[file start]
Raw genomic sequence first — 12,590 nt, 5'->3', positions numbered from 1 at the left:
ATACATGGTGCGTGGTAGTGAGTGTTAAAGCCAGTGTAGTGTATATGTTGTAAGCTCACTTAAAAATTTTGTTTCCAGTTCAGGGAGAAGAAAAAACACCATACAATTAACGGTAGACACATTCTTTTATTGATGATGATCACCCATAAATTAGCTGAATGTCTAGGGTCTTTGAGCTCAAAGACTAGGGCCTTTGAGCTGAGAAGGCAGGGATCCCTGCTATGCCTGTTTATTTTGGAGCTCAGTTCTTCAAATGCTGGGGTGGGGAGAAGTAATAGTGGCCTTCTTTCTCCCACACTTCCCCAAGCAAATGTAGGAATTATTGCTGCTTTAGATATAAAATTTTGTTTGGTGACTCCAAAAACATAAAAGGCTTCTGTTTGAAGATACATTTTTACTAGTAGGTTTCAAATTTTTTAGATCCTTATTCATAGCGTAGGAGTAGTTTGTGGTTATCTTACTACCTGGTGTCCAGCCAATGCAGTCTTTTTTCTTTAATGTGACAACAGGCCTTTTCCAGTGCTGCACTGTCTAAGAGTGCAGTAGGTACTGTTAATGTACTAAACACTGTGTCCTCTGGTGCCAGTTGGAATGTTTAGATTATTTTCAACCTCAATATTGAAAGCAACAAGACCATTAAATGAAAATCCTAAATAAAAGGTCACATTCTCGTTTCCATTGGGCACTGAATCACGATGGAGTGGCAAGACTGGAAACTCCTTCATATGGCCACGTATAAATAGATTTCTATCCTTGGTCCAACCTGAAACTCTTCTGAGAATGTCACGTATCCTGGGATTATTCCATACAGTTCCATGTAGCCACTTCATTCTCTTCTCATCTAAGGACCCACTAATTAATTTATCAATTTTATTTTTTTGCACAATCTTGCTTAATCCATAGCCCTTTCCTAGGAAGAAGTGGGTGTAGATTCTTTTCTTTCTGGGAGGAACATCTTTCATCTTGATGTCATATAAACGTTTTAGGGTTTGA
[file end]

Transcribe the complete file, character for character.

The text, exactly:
Raw genomic sequence first — 12,590 nt, 5'->3', positions numbered from 1 at the left:
ATACATGGTGCGTGGTAGTGAGTGTTAAAGCCAGTGTAGTGTATATGTTGTAAGCTCACTTAAAAATTTTGTTTCCAGTTCAGGGAGAAGAAAAAACACCATACAATTAACGGTAGACACATTCTTTTATTGATGATGATCACCCATAAATTAGCTGAATGTCTAGGGTCTTTGAGCTCAAAGACTAGGGCCTTTGAGCTGAGAAGGCAGGGATCCCTGCTATGCCTGTTTATTTTGGAGCTCAGTTCTTCAAATGCTGGGGTGGGGAGAAGTAATAGTGGCCTTCTTTCTCCCACACTTCCCCAAGCAAATGTAGGAATTATTGCTGCTTTAGATATAAAATTTTGTTTGGTGACTCCAAAAACATAAAAGGCTTCTGTTTGAAGATACATTTTTACTAGTAGGTTTCAAATTTTTTAGATCCTTATTCATAGCGTAGGAGTAGTTTGTGGTTATCTTACTACCTGGTGTCCAGCCAATGCAGTCTTTTTTCTTTAATGTGACAACAGGCCTTTTCCAGTGCTGCACTGTCTAAGAGTGCAGTAGGTACTGTTAATGTACTAAACACTGTGTCCTCTGGTGCCAGTTGGAATGTTTAGATTATTTTCAACCTCAATATTGAAAGCAACAAGACCATTAAATGAAAATCCTAAATAAAAGGTCACATTCTCGTTTCCATTGGGCACTGAATCACGATGGAGTGGCAAGACTGGAAACTCCTTCATATGGCCACGTATAAATAGATTTCTATCCTTGGTCCAACCTGAAACTCTTCTGAGAATGTCACGTATCCTGGGATTATTCCATACAGTTCCATGTAGCCACTTCATTCTCTTCTCATCTAAGGACCCACTAATTAATTTATCAATTTTATTTTTTTGCACAATCTTGCTTAATCCATAGCCCTTTCCTAGGAAGAAGTGGGTGTAGATTCTTTTCTTTCTGGGAGGAACATCTTTCATCTTGATGTCATATAAACGTTTTAGGGTTTGA